Througout the story, she constantly talks about how she wants to die, how she hopes someone will kill her, how she hates life and hates everyone, etc.  She talks Robert into beng her partner in a dance marathon by the Santa Monica Pier — where many couples dance for hours, days, weeks, the winner getting $1500. It is the Depression, they cannot find work, the marathon offers meals for all and cots to sleep on during breaks.

The marathon is grueling, a rackett — it draws in an audience who want to see the couples suffer. It draws Hollywood in. It is like a reality game show before TV had them. So many desperate people enter, hoping for sponsors and money, or just to get free food and a place to crash. The whole situation is depressing and brings Gloria down more and more…there is the daily derby where the couples have to trot and run like horses around the dance hall and people make bets and cheer them on, and contestants fall down and pass ouyt from exhaustion. A doctor and nurses are always on hand. Some couples do tap dances and other enetertaining tricks and have coins tossed at them for tips. It all seems rather humiliating for these struggling wannabe actors and such…and apparently these sort of events were around back in the Depression, kind of like drawf-tossing today, or people doing humiliatting things on TV in shows such as Fear Factor.

Noir elements enter: loose women, crooked show runners, a contestant who is a prison escapee and wanted killer, a murder from an argument and a stray bullet killing an innocent bystander.

And then Gloria asks Robert to end her miserable life for her, to do her a favor…he sees her as a wounded horse, and there is only one way to put a wounded horse out of misery…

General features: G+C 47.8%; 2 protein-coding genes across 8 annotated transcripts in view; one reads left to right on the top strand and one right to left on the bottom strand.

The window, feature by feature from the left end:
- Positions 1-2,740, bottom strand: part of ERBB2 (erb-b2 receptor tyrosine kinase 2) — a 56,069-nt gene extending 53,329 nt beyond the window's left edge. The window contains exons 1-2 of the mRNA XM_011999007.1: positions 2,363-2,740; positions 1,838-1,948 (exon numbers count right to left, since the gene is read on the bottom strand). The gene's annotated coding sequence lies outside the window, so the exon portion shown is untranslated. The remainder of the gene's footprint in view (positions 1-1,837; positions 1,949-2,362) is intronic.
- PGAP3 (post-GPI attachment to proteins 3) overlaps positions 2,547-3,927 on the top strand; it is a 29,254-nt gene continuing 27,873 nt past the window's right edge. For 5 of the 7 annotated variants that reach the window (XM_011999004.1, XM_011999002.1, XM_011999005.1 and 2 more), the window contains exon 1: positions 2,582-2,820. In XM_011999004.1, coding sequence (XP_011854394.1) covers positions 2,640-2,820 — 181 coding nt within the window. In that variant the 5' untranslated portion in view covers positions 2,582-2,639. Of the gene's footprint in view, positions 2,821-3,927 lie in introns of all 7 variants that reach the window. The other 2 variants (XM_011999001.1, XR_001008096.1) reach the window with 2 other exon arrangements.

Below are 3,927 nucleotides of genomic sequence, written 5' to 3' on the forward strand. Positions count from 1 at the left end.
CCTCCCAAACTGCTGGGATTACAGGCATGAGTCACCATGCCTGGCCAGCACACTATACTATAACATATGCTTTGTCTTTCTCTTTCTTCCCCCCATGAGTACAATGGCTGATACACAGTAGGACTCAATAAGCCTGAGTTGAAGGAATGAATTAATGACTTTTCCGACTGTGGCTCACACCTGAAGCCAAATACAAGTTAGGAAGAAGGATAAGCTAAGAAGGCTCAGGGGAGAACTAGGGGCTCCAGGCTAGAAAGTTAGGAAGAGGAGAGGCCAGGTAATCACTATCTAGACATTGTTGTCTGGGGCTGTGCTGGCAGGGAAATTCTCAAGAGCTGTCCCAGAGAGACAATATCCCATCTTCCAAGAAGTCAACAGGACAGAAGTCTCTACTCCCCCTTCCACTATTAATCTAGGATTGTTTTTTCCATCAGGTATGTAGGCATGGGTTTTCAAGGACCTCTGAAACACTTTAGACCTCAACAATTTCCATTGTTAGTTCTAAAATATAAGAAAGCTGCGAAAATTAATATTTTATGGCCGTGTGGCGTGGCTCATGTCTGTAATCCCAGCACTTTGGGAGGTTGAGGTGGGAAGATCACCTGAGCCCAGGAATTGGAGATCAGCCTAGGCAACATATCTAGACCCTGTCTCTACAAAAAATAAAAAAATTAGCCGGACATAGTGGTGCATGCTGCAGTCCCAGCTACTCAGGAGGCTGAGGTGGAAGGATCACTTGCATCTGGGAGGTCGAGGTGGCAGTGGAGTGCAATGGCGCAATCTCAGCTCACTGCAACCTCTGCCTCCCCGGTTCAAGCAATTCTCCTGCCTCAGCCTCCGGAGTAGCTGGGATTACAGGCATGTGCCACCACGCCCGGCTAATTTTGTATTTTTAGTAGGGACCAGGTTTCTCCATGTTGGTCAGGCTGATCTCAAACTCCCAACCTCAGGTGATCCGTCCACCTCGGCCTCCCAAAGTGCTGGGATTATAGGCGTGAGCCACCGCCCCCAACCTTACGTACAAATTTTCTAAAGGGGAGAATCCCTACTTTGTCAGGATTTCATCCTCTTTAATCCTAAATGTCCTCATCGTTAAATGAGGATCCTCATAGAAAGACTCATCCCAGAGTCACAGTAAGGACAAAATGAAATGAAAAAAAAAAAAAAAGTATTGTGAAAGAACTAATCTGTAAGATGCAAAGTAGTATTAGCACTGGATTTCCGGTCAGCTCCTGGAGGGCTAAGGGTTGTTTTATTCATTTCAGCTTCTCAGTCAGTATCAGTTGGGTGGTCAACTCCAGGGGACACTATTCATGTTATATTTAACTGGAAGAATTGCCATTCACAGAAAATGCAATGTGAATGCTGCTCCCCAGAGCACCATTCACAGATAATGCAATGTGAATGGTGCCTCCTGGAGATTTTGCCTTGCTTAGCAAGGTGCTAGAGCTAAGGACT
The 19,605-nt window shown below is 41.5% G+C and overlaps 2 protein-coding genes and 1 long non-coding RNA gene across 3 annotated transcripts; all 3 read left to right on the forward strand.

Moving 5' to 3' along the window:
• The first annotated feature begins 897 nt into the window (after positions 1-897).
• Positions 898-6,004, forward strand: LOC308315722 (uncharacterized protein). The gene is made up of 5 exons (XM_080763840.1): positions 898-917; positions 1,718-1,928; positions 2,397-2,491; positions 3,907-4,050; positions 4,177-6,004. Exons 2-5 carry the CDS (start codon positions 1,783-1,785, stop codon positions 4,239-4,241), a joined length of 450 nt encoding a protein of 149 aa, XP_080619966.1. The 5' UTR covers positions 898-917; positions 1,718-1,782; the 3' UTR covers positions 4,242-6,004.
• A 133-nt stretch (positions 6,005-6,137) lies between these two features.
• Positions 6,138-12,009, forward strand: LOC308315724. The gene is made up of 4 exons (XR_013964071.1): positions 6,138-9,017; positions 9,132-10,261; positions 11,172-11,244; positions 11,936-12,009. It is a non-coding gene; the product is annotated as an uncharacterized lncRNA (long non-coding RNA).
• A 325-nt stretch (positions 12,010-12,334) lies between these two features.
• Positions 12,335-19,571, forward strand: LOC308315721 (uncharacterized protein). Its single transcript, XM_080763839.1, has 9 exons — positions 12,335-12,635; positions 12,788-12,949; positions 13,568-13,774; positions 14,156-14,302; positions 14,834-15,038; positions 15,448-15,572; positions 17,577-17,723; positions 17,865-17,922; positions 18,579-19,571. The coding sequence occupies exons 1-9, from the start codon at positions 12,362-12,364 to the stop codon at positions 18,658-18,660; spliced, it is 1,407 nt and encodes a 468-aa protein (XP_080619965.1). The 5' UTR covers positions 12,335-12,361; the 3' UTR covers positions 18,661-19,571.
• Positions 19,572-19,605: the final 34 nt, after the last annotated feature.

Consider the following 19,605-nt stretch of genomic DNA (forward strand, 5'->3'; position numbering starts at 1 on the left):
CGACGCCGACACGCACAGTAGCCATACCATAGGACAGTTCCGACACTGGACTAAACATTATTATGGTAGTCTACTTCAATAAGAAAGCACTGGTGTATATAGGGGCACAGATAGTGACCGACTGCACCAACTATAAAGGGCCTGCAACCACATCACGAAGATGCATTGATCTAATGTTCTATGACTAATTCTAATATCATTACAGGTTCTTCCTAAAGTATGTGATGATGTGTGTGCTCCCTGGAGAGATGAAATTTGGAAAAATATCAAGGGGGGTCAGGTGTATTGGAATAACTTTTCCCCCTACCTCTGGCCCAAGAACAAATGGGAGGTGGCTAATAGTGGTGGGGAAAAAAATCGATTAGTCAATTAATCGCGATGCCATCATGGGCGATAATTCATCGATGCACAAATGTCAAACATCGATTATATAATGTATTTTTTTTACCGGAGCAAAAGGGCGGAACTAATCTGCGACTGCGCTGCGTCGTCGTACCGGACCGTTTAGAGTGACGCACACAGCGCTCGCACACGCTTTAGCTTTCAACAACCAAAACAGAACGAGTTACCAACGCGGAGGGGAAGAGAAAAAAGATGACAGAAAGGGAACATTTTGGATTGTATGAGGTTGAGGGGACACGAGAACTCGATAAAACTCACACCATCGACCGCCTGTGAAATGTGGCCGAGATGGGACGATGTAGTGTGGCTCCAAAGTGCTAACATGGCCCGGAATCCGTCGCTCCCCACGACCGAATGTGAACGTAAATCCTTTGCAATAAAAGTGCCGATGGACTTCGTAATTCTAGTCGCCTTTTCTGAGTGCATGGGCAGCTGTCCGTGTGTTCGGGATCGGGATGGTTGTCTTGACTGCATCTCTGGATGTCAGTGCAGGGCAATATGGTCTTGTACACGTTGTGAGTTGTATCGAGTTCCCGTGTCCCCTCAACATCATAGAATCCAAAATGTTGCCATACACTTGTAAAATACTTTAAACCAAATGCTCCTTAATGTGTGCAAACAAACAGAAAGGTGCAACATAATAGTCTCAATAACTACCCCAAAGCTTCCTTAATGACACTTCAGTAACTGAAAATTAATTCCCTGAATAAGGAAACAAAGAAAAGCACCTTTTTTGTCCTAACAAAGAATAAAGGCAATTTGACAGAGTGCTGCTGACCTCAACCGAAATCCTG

Apparently Charlie Chaplain had optioned this fine terse novel in 1950 for Marilyn Monroe to star in, but when J.Edgar Hoover had Chaplain’s re-entry visa from England revoked (Hoover fingered him as a Communist sympathizer and a danger to US culture and ideals), the project was shelved and was not made intil 1969 with Jane Fonda playing Gloria. McCoy had been dead for 14 years so never saw a notable film with his name on it — this one with Fonda and Bruce Dern garnered many Oscar nominations. I have not seen it yet…

I definitely have to read Horace McCoy’s other books…

The Genuine Wanton by Jerry M. Goff, Jr. (Merit Books, 1963)

Posted in crime noir, noir fiction, pulp fiction, Vintage Sleaze Paperbacks with tags , on January 6, 2012 by vintagesleazepaperbacks

This is strange…apparently I read and wrote about this one almost two years ago in February, 2010. I do not recall either reading or blogging about it…and what I sid in that post I was going to say here. Is my memory going? Have I slipped into an alternate universe?

Very strange…I still like this Goff, though, plagazrized from Prather or not.

Husband Chaser by Shelden Lord (Lawrence Block, Hal Dresner?) – Beacon Books, 1962

Posted in Beacon Books, Lawrence Block, noir fiction, pulp fiction, Sheldon Lord, Vintage Sleaze Paperbacks on January 3, 2012 by vintagesleazepaperbacks

Fairly certain this one is Lawrence Block. Block did moist if not all Sheldon Lords for Beacon from 1960-63. It reads pretty much like early Block. Someone told me it might be Hal Dresner, and I am thinking maybe they collobarorated, or Block wrote this with someone, because there is a marked tone and style shift mid-way through the novel — and the second half is most defintely Block (aka M.D.B.).